I started reading and became convinced that neurons store all experiences in the same way they store classical memories: synaptic weight changes depending on the evolutionary conserved cAMP-PKA cascades for the discovery of which Eric Kandel would receive the Nobel Prize in 2000. After all, this mechanism was perfectly sufficient to story anything, so why would a nervous system evolve more than one learning system?

I set out to test this hypothesis and in the course of more than a decade I not only learned that I had been wrong, but also that the many different learning systems that neurons possess, likely evolved so that they can interact with each other. These interactions form a dynamic learning web that allows the organism not only to check memories for accuracy and reliability but also to keep its internal model of the world up-to-date by constantly incorporating new experiences.

Please describe the process of learning, iterating, and creating the project

Over the course of several years, I learned that operant and classical conditioning experiments, when set up as analogously as possible (e.g., the animals learn to differentiate between the same two stimuli and are then tested identically after operant and classical training, respectively), do not leave any distinguishable differences in the behavior of the animals. I got the impression that the distinction between the stimuli was the only thing the animals had learned, whether they learned that in a classical or in an operant experiment. However, the process by which this memory was acquired was not equivalent: when equilibrated perfectly, classical conditioning required much more training to eventually yield lower learning scores than operant conditioning (i.e, a form of learning.-by-doing effect).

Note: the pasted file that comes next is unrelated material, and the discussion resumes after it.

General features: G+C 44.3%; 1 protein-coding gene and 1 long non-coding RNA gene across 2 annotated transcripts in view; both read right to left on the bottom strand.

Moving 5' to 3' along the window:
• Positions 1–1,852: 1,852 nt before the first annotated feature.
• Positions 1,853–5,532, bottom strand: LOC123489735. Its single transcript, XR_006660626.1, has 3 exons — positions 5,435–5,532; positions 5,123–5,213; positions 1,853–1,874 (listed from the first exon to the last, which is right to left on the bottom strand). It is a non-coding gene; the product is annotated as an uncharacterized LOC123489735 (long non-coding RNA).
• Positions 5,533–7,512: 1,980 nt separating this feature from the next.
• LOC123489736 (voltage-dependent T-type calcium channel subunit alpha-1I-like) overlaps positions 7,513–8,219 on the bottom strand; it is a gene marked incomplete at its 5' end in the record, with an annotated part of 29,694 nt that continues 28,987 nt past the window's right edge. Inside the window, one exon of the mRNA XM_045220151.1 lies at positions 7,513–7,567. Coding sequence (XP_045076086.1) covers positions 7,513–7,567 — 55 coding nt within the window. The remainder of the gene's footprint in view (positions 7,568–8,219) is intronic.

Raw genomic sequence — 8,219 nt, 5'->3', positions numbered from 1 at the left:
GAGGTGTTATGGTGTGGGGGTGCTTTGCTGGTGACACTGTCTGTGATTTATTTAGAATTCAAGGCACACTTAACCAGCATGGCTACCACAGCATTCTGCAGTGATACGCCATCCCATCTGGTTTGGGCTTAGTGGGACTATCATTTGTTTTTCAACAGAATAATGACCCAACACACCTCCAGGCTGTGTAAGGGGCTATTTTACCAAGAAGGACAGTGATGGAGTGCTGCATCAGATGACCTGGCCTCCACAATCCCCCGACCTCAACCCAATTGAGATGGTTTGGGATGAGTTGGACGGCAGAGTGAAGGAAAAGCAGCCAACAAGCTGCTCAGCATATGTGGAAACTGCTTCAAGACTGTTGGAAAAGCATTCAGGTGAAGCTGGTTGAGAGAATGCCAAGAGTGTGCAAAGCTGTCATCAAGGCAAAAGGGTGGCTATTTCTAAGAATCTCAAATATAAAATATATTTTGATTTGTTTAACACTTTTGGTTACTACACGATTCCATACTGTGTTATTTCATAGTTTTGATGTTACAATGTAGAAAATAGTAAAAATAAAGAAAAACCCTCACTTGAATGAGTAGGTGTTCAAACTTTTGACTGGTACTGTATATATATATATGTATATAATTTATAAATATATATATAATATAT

This was so puzzling that I designed a long series of experiments to test various hypotheses and improve the experimental design in case our results were due to a methodological flaw. However, over several years, I kept getting the same results, despite making the experiments more and more refined and making the behavior more and more equivalent to the learned stimuli: the animals only learned the stimuli and not the behavior, not matter how operant or classical the experiments were in their design.

By the time I finished by PhD in 2000 and moved to work on operant learning in the marine snail Aplysia in the lab of Jack Byrne in Houston, Texas, I had a long list of candidate genes I wanted to test for their involvement in an operant paradigm that didn’t involve any stimuli and so didn’t include and confounding ‘classical’ components.

But this list had to wait until I could work in flies again. In Aplysia, I learned how cellular and not synaptic plasticity can be recruited to change the network dynamics such that operant learning leads to a change in behavior. This was the first neurobiological hint that my hypothesis about the single learning mechanism underlying all learning was wrong. The second hint was one of my mentors telling me that a student of his had tested one of the genes on my candidate list and found that this gene was not necessary for operant learning without stimuli.